Federal Reserve Governor Christopher Waller said Tuesday he’s growing more confident that policy is in a place now to bring inflation back under control.
There was nothing in Waller’s prepared remarks for a speech in Washington, D.C., that suggests he’s contemplating cutting interest rates, and he noted that inflation currently is still too high. But he pointed out a variety of areas where progress has been made, suggesting the Fed at least won’t need to hike rates further from here.
“While I am encouraged by the early signs of moderating economic activity in the fourth quarter based on the data in hand, inflation is still too high, and it is too early to say whether the slowing we are seeing will be sustained,” he said. “But I am increasingly confident that policy is currently well positioned to slow the economy and get inflation back to 2 percent.”
Waller added that he could see a point where the Fed might start lowering rates if inflation continues to ease over the next three to five months.
“It has nothing to do with trying to save the economy. It is consistent with every policy rule,” he said. “There is no reason to say we will keep it really high.”
A subsequent speech Tuesday morning from Governor Michelle Bowman offered a contrasting view, in which she reiterated her belief that more rate hikes likely will be needed as evolving dynamics keep inflation elevated.
The commentary comes two weeks before the rate-setting Federal Open Market Committee’s Dec. 12-13 policy meeting. Markets largely expect the committee to hold its key lending rate steady in a target range between 5.25%-5.5%. But Fed officials have stressed the importance of remaining vigilant on inflation and keeping their options open.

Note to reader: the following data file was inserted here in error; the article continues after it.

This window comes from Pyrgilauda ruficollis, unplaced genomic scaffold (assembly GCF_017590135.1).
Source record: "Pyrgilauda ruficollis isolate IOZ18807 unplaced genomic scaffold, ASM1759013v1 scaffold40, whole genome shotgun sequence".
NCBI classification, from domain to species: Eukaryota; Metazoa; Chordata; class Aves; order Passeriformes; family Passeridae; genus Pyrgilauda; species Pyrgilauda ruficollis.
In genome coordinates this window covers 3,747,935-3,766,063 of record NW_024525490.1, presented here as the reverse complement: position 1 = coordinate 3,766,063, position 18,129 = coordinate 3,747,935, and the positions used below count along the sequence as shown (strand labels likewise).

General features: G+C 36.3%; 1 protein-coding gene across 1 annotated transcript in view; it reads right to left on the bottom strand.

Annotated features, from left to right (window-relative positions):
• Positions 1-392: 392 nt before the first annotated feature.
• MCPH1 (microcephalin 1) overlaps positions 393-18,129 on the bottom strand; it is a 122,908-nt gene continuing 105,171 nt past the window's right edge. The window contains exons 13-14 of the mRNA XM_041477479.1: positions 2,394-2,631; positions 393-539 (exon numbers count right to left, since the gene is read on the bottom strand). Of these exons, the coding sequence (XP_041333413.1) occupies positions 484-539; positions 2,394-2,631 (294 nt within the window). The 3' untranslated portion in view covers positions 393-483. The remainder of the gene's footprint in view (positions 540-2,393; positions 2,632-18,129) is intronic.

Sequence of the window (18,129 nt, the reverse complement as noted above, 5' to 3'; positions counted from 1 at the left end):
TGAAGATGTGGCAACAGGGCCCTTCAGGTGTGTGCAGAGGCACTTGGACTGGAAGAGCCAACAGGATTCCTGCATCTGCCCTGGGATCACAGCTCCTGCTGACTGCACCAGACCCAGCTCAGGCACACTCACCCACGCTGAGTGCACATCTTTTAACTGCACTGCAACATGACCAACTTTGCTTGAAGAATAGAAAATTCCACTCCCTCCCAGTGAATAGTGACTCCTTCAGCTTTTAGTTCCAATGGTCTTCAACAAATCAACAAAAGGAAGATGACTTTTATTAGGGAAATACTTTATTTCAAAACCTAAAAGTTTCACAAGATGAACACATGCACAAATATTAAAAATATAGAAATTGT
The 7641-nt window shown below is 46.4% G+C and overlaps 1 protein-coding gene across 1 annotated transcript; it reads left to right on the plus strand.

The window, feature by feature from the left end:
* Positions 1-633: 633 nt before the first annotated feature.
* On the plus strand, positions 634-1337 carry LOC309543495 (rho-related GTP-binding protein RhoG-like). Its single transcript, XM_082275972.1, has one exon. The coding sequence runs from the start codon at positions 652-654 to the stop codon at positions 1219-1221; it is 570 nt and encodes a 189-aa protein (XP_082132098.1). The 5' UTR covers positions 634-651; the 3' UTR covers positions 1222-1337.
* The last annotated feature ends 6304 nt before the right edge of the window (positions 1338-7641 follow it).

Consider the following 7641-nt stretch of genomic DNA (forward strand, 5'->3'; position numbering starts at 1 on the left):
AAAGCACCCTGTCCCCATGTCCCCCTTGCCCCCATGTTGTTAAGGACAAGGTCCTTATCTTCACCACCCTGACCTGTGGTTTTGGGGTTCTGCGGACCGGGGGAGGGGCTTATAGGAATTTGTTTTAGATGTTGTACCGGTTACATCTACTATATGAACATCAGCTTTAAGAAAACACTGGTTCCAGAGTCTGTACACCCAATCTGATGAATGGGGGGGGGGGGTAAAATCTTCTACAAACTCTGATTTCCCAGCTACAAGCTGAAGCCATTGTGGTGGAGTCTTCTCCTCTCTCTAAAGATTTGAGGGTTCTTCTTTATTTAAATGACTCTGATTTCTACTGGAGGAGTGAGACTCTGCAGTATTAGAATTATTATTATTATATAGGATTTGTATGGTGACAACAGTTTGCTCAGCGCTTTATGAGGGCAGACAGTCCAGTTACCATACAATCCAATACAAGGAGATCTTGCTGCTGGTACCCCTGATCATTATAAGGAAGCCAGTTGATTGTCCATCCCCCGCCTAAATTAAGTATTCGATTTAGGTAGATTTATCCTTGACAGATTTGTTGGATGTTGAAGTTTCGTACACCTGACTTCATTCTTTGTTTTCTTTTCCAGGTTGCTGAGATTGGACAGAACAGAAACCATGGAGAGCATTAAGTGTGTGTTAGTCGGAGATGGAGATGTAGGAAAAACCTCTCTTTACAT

During the central bank’s ongoing battle against inflation, Waller has been one of the more hawkish members, meaning he has favored tighter policy and higher rates. However, he titled his Tuesday speech, “Something Appears to Be Giving,” a contrast to a recent speech titled “Something’s Got to Give.”
“I am encouraged by what we have learned in the past few weeks — something appears to be giving, and it’s the pace of the economy,” he said.
Waller cited a variety of areas where activity is moderating, from retail sales to the labor market to manufacturing. He also noted easing in supply chain pressures that were largely responsible for the initial jump in inflation, but he said that factor can’t be counted on to help bring inflation down further.
“Monetary policy will have to do the work from here on out to get inflation back down to 2 percent,” he said.
Waller noted easing in inflation gauges such as the consumer price index, which was flat in October and “what I want to see.” However, he said there will be multiple other data points in the next weeks that he will be watching closely, including Thursday’s report on inflation as measured by personal consumption expenditures.
Core PCE, which excludes food and energy, is the Fed’s preferred benchmark for measuring longer-term inflation trends. For September, it was up 3.7% from a year ago; economists expect October to show a 3.5% acceleration.
Bowman cited several factors as likely to keep inflation elevated.
She echoed Waller’s point about supply chains and said further improvements in labor force participation could be limited, a situation that could boost pay as businesses struggle to find enough workers. Also, Bowman noted the uncertainty of future productivity gains due to education disruptions from the Covid pandemic.
A switch back to heavy services consumption also could boost inflation, as could some sectors of the economy that are not sensitive to higher rates.
“My baseline economic outlook continues to expect that we will need to increase the federal funds rate further to keep policy sufficiently restrictive to bring inflation down to our 2 percent target in a timely way,” Bowman said.
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